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What feels wrong can be right

Improving Systems and Habits

Scott Miker is the author of several books that describe how to use systems and habits to improve.  This free blog provides articles that to help understand the principles related to building systems.  

What feels wrong can be right

Scott Miker

We all know what it is like to be in a situation that is uncomfortable. Sometimes when we are in that situation, our mind and body are telling us that something is off and needs to change.

It could be a good sign that we are in dangerous territory and need to change. If we are hanging out with a new friend and they take us to a new bar that makes us feel uncomfortable due to the people or environment, maybe we should pay attention to that discomfort and make a change. That could be our intuition letting us know that danger is present.

But sometimes this feeling is due to a shortsighted mindset. I remember years ago working at a company where I had this feeling as though it was risky to stay there. I would drag myself to work but feel uncomfortable the whole time.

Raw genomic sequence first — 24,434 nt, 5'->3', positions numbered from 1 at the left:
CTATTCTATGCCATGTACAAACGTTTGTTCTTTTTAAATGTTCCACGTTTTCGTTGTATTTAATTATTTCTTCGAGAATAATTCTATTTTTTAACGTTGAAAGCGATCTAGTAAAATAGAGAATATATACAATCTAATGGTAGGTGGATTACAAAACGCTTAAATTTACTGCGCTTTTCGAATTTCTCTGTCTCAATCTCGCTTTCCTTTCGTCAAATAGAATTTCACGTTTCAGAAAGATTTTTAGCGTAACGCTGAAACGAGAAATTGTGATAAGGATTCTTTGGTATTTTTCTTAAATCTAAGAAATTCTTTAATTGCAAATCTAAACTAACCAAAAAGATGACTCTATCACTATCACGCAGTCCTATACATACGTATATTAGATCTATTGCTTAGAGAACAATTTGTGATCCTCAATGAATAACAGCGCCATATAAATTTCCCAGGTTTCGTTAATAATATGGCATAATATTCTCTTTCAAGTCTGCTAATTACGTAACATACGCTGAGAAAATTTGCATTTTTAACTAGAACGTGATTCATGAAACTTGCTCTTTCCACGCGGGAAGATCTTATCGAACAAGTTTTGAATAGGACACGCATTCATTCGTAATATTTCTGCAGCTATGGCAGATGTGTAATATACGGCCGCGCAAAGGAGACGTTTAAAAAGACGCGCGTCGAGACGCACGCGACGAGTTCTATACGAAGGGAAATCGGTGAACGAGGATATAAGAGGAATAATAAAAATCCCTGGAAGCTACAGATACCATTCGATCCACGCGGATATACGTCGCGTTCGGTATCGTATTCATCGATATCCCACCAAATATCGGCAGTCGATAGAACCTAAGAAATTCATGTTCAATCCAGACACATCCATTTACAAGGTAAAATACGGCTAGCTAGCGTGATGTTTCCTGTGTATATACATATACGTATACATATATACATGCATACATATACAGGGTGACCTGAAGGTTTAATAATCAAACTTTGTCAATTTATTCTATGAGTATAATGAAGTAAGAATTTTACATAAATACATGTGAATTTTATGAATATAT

But when I did an unbiased evaluation of the situation, I realized that the company provided great opportunity to learn and improve. The uncomfortableness was simply coming from being outside my comfort zone.

Going outside of our comfort zone could be a way to improve and in this case when I sat down and evaluated the situation that is what I felt.

So I made the decision to keep pushing on. Instead of reacting to the stress, I forced myself to learn how to handle the stress.

This allowed me to stay long enough for me to get a great deal out of the opportunity. I increased my income significantly and learned a lot in the process. I made connections that will probably stay in my network for years.

When it comes to improvement, we often find ourselves outside of our comfort zone. This doesn’t mean we should immediately run to something more comfortable. Instead we should evaluate the situation to see if this feeling is due to the fact that it is new and different.

I’ve witnessed the same thing in others when I worked at a fitness center. Newcomers to fitness would come in and feel uncomfortable. Those that continued despite those feelings eventually started to feel more comfortable. Those who bolted because it felt different never reached their fitness goals.

That is the strange thing about improvement. It tends to feel terrible when you start and only starts to get better as you make progress. Once you start to build enough repetition you will start to feel familiarity.

So if you are starting out on an improvement journey and feel uncomfortable, don’t just throw in the towel. Instead, evaluate the situation so you can see it objectively. The uncomfortable feelings might just be a necessary part of the learning process.